new ProgrammingLanguage(4, "Scala", 2500));
            new ProgrammingLanguage(5, "Groovy", 4000));
        // Creating object of List class of integer type
        List<Integer> languageValueList
            = new ArrayList<Integer>();
        // For each loops for iteration
        for (ProgrammingLanguage language :
             programmingLanguage) {
            // Filtering data of List
            if (language.value < 3000) {
                // Adding price to above elements
        // Print and display all elements inside the object


[2000, 1500, 2500]

By far we have understood both of the concepts and come across to know they don’t go hand in hand, one has advantage over other as per the usage where it is to be used. Hence, wrapping off the article by illustrating their advantages which are as follows:  

Advantages of Streams 

  • Streams are a more declarative style. Or a more expressive style.
  • Streams have a strong affinity with functions. Java 8 introduces lambdas and functional interfaces, which opens a whole toolbox of powerful techniques. Streams provide the most convenient and natural way to apply functions to sequences of objects.
  • Streams encourage less mutability. This is sort of related to the functional programming aspect i.e., the kind of programs we write using streams tend to be the kind of programs where we don’t modify objects.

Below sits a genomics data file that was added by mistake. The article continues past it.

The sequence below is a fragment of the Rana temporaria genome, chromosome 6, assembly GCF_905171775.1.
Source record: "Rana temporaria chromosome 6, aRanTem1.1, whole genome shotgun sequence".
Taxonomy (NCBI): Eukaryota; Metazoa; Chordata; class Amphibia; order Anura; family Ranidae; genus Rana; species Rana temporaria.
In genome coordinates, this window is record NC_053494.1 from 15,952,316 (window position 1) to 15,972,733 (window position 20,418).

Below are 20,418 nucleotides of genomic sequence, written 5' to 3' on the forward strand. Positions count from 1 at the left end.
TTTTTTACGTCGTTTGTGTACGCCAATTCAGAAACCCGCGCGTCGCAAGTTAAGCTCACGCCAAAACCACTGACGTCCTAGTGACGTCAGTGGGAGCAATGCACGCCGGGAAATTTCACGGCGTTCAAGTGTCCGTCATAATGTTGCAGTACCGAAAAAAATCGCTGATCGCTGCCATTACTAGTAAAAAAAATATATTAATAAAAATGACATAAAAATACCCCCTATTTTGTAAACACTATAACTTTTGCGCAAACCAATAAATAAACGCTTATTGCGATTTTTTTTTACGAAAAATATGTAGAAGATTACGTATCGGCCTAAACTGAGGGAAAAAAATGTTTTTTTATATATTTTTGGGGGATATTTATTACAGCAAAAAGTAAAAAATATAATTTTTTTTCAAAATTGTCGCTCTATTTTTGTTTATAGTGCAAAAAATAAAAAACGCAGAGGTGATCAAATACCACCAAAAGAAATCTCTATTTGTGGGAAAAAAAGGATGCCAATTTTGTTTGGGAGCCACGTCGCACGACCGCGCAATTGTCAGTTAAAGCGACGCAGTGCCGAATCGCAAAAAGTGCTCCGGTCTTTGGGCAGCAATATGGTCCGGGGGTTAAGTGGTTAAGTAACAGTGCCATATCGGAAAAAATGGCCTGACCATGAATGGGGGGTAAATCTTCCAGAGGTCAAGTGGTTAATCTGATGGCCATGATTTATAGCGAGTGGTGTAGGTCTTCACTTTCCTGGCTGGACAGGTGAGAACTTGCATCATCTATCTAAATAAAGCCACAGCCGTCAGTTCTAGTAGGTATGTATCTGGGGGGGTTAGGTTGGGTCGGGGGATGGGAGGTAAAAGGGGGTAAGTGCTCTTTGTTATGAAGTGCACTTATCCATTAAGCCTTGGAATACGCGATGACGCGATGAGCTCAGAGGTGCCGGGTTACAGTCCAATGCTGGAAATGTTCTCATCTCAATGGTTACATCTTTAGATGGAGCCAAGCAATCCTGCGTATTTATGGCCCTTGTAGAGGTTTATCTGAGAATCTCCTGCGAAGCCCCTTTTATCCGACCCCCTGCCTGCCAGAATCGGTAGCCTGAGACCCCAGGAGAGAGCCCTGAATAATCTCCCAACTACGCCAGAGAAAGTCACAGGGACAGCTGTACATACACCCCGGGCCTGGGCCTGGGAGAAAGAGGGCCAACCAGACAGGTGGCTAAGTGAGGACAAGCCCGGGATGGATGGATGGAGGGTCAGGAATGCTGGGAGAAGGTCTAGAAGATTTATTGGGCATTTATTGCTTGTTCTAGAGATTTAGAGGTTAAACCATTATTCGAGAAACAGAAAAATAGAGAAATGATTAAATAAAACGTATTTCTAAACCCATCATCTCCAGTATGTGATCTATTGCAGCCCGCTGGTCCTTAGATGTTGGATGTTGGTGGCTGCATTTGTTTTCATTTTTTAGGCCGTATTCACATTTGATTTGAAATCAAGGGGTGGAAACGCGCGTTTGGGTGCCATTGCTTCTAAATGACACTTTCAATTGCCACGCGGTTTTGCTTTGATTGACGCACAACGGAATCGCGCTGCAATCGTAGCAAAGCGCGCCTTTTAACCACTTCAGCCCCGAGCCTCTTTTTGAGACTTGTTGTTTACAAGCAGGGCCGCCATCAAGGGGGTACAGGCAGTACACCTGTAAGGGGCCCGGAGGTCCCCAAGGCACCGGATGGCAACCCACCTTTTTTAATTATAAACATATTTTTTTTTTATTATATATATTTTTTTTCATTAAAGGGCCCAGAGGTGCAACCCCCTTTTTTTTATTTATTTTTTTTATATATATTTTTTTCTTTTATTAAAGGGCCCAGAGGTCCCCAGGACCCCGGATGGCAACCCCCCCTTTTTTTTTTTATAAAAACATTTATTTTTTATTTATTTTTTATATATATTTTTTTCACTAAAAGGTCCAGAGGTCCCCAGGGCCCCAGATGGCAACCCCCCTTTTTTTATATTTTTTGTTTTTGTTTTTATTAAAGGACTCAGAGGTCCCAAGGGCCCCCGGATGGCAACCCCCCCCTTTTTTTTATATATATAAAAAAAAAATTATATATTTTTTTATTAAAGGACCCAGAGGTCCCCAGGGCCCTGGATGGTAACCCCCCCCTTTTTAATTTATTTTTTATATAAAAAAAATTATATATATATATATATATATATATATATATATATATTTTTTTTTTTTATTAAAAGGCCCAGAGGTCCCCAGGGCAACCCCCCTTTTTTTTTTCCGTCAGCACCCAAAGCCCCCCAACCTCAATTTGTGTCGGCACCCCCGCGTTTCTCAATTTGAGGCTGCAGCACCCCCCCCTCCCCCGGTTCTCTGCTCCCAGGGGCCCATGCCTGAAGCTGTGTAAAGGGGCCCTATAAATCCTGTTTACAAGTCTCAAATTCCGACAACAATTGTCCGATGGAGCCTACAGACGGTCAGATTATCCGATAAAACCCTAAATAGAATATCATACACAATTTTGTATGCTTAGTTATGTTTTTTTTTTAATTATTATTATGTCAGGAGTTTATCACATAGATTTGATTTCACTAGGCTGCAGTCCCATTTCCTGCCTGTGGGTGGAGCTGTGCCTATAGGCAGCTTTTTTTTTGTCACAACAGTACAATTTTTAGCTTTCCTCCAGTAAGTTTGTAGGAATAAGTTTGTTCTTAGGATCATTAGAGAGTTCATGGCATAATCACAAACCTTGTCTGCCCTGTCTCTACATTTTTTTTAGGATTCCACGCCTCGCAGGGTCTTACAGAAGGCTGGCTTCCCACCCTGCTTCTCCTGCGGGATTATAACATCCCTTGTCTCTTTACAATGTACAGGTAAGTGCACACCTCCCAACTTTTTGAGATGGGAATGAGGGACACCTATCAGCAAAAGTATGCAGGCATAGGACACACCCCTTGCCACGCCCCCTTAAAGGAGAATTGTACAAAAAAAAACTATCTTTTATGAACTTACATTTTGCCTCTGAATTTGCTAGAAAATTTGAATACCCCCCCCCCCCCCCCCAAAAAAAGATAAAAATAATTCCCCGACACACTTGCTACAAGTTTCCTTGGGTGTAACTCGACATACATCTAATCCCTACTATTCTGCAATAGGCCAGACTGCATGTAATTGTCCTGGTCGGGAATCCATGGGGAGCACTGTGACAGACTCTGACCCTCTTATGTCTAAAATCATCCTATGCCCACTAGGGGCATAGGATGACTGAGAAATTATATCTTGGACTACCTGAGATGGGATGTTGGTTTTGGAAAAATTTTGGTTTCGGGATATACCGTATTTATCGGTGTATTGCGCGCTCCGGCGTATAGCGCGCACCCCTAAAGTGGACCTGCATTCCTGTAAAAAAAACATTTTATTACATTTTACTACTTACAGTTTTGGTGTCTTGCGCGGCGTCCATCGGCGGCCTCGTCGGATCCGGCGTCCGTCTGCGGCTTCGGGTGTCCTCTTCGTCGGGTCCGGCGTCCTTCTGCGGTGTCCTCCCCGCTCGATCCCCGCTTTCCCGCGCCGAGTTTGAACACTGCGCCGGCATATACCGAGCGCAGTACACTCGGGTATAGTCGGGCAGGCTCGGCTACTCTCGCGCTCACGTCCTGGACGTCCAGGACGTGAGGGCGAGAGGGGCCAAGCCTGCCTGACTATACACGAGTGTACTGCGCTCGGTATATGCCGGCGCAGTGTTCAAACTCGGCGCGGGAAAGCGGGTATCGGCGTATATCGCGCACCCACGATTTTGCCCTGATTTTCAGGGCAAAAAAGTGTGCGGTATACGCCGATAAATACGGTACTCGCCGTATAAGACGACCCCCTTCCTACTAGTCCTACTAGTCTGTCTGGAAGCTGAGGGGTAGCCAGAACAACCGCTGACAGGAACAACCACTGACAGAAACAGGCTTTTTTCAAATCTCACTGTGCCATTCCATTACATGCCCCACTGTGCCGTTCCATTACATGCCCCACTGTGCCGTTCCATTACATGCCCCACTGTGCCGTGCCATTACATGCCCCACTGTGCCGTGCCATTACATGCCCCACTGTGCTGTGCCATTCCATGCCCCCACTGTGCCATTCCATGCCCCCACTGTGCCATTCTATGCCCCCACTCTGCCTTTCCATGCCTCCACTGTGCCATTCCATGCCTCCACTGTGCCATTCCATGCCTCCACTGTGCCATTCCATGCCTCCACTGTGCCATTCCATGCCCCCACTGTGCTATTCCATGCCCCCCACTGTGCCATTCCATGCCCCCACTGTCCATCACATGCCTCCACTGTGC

• Streams encourage loose coupling. Our stream-handling code doesn’t need to know the source of the stream or its eventual terminating method.
  • Streams can succinctly express quite sophisticated behavior.


Advantages of Loops 

  • Performance: A for loop through an array is extremely lightweight both in terms of heap and CPU usage. If raw speed and memory thriftiness is a priority, using a stream is worse.
  • Familiarity: The world is full of experienced procedural programmers, from many language backgrounds, for whom loops are familiar and streams are novel. In some environments, you want to write code that’s familiar to that kind of person.
  • Cognitive overhead: Because of its declarative nature, and increased abstraction from what’s happening underneath, you may need to build a new mental model of how code relates to execution. Actually, you only need to do this when things go wrong, or if you need to deeply analyze performance or subtle bugs. When it “just works”, it just works.
  • Debuggers are improving, but even now, when we are stepping through stream code in a debugger, it can be harder work than the equivalent loop, because a simple loop is very close to the variables and code locations that a traditional debugger works with.



If you have a small list; for loops perform better, if you have a huge list; a parallel stream will perform better. And since parallel streams have quite a bit of overhead, it is not advised to use these unless you are sure it is worth the overhead.